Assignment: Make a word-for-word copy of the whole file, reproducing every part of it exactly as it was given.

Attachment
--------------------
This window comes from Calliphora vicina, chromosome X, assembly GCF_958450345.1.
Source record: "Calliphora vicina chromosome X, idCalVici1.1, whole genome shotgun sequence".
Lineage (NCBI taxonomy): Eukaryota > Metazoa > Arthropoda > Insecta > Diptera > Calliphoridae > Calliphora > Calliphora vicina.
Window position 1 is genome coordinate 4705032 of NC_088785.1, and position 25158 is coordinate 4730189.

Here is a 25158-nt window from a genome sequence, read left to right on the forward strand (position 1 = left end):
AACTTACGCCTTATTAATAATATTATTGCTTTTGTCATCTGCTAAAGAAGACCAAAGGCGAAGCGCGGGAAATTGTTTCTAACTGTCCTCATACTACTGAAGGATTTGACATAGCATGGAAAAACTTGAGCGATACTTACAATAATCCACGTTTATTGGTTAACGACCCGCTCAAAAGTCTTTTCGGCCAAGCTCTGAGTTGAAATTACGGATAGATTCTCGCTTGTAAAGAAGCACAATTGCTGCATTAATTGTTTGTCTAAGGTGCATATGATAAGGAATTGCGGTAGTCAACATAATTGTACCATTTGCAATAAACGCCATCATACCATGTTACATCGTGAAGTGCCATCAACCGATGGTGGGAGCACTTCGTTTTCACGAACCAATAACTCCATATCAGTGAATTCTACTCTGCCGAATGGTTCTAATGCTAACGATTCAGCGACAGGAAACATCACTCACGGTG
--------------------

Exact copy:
This window comes from Calliphora vicina, chromosome X, assembly GCF_958450345.1.
Source record: "Calliphora vicina chromosome X, idCalVici1.1, whole genome shotgun sequence".
Lineage (NCBI taxonomy): Eukaryota > Metazoa > Arthropoda > Insecta > Diptera > Calliphoridae > Calliphora > Calliphora vicina.
Window position 1 is genome coordinate 4705032 of NC_088785.1, and position 25158 is coordinate 4730189.

Here is a 25158-nt window from a genome sequence, read left to right on the forward strand (position 1 = left end):
AACTTACGCCTTATTAATAATATTATTGCTTTTGTCATCTGCTAAAGAAGACCAAAGGCGAAGCGCGGGAAATTGTTTCTAACTGTCCTCATACTACTGAAGGATTTGACATAGCATGGAAAAACTTGAGCGATACTTACAATAATCCACGTTTATTGGTTAACGACCCGCTCAAAAGTCTTTTCGGCCAAGCTCTGAGTTGAAATTACGGATAGATTCTCGCTTGTAAAGAAGCACAATTGCTGCATTAATTGTTTGTCTAAGGTGCATATGATAAGGAATTGCGGTAGTCAACATAATTGTACCATTTGCAATAAACGCCATCATACCATGTTACATCGTGAAGTGCCATCAACCGATGGTGGGAGCACTTCGTTTTCACGAACCAATAACTCCATATCAGTGAATTCTACTCTGCCGAATGGTTCTAATGCTAACGATTCAGCGACAGGAAACATCACTCACGGTG